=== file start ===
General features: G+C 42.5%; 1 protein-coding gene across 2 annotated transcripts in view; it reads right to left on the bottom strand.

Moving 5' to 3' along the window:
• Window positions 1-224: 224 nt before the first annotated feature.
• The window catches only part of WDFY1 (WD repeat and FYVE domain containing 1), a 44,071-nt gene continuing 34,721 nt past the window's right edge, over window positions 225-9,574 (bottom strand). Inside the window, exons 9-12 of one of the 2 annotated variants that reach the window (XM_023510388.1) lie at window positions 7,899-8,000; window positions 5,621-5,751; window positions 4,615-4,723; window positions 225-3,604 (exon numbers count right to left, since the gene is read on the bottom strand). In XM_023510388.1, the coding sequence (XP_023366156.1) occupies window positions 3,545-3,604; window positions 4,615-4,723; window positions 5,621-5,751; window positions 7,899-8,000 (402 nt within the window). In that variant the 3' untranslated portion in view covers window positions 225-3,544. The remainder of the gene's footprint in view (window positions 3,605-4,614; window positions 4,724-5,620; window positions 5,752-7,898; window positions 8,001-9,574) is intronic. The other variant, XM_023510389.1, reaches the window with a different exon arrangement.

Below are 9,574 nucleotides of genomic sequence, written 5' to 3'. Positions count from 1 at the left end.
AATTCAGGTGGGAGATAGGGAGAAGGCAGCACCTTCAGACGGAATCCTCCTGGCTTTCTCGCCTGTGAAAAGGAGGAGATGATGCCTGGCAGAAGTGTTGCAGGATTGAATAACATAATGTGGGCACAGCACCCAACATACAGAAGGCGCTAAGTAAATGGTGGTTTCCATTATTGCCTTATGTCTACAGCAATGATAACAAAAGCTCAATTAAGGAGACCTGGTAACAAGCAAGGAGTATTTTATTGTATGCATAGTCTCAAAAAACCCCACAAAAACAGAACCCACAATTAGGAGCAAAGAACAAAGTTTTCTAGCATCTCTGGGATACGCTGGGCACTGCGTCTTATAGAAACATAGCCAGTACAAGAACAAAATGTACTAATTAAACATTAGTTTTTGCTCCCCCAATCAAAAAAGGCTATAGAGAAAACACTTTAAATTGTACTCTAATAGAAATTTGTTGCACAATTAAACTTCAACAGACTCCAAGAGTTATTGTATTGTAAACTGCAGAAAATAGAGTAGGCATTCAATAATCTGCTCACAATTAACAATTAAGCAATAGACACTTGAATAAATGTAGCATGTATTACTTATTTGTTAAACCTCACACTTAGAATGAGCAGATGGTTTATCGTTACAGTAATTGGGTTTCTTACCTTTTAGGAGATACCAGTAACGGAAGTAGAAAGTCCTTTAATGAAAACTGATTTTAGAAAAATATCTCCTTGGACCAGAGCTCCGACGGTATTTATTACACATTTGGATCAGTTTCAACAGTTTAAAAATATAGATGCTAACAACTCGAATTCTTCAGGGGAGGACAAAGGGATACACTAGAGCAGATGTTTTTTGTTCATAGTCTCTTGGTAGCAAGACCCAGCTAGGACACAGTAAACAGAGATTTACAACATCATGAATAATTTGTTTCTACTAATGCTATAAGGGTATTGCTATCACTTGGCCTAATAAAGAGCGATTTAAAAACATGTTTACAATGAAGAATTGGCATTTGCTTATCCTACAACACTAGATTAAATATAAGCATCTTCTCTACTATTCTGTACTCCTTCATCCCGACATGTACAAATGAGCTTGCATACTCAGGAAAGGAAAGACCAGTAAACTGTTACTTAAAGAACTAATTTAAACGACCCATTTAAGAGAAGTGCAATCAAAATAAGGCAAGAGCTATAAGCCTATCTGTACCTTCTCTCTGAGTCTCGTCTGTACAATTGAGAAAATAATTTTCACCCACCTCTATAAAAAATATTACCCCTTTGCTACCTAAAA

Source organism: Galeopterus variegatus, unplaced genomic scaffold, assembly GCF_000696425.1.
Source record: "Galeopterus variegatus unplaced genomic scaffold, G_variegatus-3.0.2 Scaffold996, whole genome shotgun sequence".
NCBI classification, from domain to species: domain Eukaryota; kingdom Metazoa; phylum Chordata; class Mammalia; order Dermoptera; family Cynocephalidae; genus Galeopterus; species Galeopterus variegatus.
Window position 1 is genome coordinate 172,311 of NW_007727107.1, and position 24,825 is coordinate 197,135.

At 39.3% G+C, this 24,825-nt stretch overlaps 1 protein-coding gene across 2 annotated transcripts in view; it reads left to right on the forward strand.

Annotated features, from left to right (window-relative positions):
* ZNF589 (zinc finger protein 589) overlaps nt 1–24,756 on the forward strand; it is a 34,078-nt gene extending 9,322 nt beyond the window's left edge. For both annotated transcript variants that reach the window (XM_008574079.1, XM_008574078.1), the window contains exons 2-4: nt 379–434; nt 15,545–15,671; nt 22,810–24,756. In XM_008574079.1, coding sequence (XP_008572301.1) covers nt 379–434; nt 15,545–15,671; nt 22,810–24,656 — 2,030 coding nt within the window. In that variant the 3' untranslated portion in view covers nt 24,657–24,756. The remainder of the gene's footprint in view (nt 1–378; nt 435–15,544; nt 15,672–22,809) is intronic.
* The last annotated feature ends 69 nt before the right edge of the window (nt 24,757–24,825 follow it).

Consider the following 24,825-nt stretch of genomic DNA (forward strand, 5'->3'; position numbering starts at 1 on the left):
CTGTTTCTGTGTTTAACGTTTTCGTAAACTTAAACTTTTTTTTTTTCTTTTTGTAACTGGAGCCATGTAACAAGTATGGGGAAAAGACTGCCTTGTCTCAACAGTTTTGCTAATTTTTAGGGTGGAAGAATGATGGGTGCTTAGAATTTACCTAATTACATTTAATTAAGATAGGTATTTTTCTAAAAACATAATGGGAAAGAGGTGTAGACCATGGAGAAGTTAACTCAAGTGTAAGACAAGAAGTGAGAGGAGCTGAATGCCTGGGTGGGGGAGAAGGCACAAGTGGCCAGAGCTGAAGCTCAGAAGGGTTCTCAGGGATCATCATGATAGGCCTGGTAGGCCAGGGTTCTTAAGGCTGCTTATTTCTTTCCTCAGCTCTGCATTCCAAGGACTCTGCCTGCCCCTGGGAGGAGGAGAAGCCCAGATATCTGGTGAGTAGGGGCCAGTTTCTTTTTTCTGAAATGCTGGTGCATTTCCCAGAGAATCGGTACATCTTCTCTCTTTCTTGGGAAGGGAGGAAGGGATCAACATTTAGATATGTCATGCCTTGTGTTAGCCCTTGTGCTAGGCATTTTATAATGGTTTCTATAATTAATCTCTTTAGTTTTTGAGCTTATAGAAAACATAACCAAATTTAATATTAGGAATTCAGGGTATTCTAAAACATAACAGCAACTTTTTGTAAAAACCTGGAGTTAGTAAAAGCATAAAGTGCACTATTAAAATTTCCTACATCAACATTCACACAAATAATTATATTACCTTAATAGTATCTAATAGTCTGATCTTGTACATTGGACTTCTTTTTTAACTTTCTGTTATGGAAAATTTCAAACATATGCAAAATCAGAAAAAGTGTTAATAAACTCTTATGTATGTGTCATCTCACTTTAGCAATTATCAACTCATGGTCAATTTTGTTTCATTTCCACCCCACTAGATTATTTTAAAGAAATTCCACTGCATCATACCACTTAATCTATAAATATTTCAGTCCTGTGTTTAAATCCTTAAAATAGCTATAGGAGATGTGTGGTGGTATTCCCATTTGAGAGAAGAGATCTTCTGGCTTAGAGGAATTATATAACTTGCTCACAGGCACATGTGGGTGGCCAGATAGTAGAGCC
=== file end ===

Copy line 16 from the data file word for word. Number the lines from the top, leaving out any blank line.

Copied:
CTGTTTCTGTGTTTAACGTTTTCGTAAACTTAAACTTTTTTTTTTTCTTTTTGTAACTGGAGCCATGTAACAAGTATGGGGAAAAGACTGCCTTGTCTCAACAGTTTTGCTAATTTTTAGGGTGGAAGAATGATGGGTGCTTAGAATTTACCTAATTACATTTAATTAAGATAGGTATTTTTCTAAAAACATAATGGGAAAGAGGTGTAGACCATGGAGAAGTTAACTCAAGTGTAAGACAAGAAGTGAGAGGAGCTGAATGCCTGGGTGGGGGAGAAGGCACAAGTGGCCAGAGCTGAAGCTCAGAAGGGTTCTCAGGGATCATCATGATAGGCCTGGTAGGCCAGGGTTCTTAAGGCTGCTTATTTCTTTCCTCAGCTCTGCATTCCAAGGACTCTGCCTGCCCCTGGGAGGAGGAGAAGCCCAGATATCTGGTGAGTAGGGGCCAGTTTCTTTTTTCTGAAATGCTGGTGCATTTCCCAGAGAATCGGTACATCTTCTCTCTTTCTTGGGAAGGGAGGAAGGGATCAACATTTAGATATGTCATGCCTTGTGTTAGCCCTTGTGCTAGGCATTTTATAATGGTTTCTATAATTAATCTCTTTAGTTTTTGAGCTTATAGAAAACATAACCAAATTTAATATTAGGAATTCAGGGTATTCTAAAACATAACAGCAACTTTTTGTAAAAACCTGGAGTTAGTAAAAGCATAAAGTGCACTATTAAAATTTCCTACATCAACATTCACACAAATAATTATATTACCTTAATAGTATCTAATAGTCTGATCTTGTACATTGGACTTCTTTTTTAACTTTCTGTTATGGAAAATTTCAAACATATGCAAAATCAGAAAAAGTGTTAATAAACTCTTATGTATGTGTCATCTCACTTTAGCAATTATCAACTCATGGTCAATTTTGTTTCATTTCCACCCCACTAGATTATTTTAAAGAAATTCCACTGCATCATACCACTTAATCTATAAATATTTCAGTCCTGTGTTTAAATCCTTAAAATAGCTATAGGAGATGTGTGGTGGTATTCCCATTTGAGAGAAGAGATCTTCTGGCTTAGAGGAATTATATAACTTGCTCACAGGCACATGTGGGTGGCCAGATAGTAGAGCC